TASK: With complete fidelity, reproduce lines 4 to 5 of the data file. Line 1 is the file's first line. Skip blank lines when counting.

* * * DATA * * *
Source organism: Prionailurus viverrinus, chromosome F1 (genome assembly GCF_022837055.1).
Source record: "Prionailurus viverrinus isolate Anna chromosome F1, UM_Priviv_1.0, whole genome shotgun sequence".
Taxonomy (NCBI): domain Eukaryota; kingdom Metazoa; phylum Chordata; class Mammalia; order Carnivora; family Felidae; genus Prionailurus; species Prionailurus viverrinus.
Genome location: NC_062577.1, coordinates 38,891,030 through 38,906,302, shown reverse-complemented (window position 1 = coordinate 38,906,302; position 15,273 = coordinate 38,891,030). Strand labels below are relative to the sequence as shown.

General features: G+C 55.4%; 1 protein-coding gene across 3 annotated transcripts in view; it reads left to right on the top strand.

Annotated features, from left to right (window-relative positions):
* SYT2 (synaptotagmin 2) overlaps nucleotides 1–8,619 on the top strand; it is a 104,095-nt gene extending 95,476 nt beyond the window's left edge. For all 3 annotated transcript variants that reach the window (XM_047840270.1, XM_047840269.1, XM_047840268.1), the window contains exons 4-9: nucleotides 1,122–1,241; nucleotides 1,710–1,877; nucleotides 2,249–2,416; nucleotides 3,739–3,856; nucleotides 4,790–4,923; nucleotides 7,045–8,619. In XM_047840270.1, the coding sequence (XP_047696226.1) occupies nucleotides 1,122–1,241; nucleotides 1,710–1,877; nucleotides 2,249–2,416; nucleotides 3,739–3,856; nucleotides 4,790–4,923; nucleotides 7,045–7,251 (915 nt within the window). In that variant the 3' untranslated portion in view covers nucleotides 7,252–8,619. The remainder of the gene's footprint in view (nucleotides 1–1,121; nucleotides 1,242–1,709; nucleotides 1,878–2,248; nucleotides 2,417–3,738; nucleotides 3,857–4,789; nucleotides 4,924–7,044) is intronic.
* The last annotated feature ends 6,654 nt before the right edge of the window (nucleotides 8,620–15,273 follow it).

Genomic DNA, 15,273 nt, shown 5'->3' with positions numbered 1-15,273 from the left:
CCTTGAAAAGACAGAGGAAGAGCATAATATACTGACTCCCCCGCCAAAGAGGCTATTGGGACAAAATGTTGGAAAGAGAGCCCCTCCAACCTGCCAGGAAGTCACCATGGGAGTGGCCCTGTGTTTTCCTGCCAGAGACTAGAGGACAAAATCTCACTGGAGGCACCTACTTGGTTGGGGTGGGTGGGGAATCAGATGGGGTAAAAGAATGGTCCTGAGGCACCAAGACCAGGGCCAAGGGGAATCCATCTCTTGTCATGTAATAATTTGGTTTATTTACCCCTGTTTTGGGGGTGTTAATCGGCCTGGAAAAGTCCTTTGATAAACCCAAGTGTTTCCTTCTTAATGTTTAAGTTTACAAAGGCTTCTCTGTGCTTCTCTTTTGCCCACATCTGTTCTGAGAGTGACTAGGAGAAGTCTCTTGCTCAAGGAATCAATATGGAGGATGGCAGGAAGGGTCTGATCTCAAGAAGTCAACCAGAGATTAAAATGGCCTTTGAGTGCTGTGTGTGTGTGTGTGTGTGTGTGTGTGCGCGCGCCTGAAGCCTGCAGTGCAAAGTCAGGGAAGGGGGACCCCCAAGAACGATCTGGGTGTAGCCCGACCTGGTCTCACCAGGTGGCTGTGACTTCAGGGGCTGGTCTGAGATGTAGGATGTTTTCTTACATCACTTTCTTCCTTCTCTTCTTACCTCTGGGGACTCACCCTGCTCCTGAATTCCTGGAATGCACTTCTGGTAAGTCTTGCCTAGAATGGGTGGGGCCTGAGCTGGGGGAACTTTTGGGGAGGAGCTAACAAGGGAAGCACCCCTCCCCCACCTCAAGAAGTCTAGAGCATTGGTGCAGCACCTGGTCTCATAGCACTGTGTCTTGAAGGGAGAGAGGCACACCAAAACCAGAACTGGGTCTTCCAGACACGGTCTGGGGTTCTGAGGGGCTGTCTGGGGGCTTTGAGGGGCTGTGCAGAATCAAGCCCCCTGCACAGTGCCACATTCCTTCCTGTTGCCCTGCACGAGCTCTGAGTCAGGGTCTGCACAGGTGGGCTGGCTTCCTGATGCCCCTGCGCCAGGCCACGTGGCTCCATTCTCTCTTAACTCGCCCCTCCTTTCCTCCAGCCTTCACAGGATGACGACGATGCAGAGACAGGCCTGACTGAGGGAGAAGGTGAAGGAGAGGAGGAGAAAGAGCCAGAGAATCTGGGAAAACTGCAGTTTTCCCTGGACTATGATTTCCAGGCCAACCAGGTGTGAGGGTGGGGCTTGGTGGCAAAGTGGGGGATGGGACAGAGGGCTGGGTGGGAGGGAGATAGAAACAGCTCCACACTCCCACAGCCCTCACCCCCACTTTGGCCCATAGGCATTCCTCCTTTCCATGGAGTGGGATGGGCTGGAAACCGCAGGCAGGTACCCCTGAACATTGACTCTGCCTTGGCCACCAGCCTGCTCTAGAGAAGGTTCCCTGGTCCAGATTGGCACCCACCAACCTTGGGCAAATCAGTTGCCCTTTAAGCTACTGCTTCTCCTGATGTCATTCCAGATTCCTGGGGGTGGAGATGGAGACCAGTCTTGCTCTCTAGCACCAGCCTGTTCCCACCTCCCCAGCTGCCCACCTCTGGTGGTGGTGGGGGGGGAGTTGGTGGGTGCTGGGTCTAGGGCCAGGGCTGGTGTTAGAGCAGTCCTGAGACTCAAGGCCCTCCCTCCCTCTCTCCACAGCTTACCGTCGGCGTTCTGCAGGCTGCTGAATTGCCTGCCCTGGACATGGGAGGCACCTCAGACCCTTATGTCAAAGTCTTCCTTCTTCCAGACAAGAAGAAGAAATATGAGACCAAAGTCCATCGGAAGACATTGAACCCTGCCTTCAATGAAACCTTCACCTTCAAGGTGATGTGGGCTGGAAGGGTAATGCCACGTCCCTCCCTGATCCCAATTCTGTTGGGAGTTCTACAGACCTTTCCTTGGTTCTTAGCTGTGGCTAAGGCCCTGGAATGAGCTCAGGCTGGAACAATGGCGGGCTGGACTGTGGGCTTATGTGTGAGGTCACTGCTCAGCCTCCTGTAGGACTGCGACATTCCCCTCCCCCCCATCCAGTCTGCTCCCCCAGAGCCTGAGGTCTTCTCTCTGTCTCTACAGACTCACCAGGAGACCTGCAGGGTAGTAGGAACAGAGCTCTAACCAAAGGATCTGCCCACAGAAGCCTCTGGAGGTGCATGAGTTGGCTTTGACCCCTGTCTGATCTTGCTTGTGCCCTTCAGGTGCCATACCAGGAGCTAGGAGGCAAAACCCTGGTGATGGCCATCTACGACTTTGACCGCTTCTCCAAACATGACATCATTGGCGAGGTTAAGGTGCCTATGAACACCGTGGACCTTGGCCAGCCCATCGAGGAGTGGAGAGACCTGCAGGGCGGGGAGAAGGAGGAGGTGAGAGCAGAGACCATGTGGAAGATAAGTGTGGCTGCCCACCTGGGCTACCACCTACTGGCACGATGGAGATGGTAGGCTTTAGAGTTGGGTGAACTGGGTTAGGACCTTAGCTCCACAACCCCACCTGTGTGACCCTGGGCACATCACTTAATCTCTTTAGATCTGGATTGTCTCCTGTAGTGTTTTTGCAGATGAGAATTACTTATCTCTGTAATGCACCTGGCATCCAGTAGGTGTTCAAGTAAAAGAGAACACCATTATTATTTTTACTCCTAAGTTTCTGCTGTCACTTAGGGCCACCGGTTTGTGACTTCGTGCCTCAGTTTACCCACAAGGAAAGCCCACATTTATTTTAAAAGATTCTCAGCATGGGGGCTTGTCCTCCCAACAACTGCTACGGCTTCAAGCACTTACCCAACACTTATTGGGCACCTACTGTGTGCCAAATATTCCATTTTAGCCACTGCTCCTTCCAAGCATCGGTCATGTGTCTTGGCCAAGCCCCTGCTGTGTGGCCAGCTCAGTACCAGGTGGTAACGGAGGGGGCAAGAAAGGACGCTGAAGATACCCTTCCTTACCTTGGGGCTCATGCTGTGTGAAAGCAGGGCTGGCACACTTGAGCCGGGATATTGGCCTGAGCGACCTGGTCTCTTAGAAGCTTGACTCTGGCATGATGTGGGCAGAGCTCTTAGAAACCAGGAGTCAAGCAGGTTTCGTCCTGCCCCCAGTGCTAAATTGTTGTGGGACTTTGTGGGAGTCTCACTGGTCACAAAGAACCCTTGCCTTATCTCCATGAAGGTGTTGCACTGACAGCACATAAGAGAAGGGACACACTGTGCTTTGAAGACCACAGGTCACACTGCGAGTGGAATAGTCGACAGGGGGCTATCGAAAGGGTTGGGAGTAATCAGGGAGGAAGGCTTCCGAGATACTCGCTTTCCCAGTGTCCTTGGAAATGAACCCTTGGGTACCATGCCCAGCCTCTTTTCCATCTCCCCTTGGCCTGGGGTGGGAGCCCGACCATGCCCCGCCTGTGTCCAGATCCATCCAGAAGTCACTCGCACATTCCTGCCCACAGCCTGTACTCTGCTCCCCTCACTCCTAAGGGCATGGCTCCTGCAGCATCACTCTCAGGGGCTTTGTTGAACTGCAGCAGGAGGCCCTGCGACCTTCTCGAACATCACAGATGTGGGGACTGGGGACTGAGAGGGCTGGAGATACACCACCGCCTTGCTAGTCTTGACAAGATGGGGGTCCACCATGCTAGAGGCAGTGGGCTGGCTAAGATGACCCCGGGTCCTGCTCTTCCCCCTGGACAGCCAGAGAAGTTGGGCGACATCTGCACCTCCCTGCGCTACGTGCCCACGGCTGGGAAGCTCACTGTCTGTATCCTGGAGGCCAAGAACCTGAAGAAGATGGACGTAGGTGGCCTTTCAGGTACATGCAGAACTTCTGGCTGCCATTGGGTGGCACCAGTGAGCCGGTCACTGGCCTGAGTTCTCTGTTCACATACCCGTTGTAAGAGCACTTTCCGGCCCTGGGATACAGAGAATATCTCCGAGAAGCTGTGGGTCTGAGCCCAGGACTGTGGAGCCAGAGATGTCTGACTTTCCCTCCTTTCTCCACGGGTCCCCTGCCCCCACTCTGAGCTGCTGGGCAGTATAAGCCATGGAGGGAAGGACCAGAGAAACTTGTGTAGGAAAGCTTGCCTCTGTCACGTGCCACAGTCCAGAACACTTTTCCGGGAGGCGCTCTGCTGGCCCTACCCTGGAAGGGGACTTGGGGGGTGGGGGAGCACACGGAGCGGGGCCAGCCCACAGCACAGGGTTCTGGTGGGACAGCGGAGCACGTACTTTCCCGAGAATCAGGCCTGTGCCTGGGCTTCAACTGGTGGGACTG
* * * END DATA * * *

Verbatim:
Genome location: NC_062577.1, coordinates 38,891,030 through 38,906,302, shown reverse-complemented (window position 1 = coordinate 38,906,302; position 15,273 = coordinate 38,891,030). Strand labels below are relative to the sequence as shown.

General features: G+C 55.4%; 1 protein-coding gene across 3 annotated transcripts in view; it reads left to right on the top strand.